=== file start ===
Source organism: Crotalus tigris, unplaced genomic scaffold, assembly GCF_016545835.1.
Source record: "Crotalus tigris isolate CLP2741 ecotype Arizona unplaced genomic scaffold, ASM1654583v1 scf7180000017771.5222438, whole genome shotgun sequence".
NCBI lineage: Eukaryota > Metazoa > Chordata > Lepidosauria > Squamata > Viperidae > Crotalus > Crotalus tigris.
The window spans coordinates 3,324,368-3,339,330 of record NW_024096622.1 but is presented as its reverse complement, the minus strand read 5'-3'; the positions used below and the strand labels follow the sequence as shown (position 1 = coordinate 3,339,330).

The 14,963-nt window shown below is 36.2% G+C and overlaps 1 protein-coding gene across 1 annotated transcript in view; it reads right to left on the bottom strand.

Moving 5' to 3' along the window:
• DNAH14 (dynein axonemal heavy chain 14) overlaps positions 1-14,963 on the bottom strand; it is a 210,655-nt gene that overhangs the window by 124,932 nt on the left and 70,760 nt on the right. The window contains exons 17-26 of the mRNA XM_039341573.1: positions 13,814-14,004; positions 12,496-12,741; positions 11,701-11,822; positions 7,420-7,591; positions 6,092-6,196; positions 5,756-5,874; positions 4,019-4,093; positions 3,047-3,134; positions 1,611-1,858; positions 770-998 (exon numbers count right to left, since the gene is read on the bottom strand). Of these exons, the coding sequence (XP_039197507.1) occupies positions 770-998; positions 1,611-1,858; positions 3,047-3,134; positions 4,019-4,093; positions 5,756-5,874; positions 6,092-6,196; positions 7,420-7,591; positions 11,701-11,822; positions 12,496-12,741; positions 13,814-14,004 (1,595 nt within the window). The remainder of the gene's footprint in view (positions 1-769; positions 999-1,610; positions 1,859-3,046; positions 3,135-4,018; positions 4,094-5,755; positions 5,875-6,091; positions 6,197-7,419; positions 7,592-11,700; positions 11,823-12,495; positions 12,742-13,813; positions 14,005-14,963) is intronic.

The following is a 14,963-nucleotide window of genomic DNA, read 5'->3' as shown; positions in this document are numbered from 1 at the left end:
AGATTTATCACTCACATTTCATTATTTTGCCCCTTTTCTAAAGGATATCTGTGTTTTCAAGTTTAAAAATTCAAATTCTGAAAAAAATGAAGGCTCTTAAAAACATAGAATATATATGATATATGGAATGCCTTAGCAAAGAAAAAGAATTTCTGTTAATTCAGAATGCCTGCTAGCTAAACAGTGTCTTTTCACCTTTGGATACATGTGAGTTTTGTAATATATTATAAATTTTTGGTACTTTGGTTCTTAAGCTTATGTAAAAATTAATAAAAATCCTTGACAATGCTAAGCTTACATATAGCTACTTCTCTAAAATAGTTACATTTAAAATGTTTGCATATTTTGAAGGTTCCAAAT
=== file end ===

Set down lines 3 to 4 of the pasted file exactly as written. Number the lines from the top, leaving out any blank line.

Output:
NCBI lineage: Eukaryota > Metazoa > Chordata > Lepidosauria > Squamata > Viperidae > Crotalus > Crotalus tigris.
The window spans coordinates 3,324,368-3,339,330 of record NW_024096622.1 but is presented as its reverse complement, the minus strand read 5'-3'; the positions used below and the strand labels follow the sequence as shown (position 1 = coordinate 3,339,330).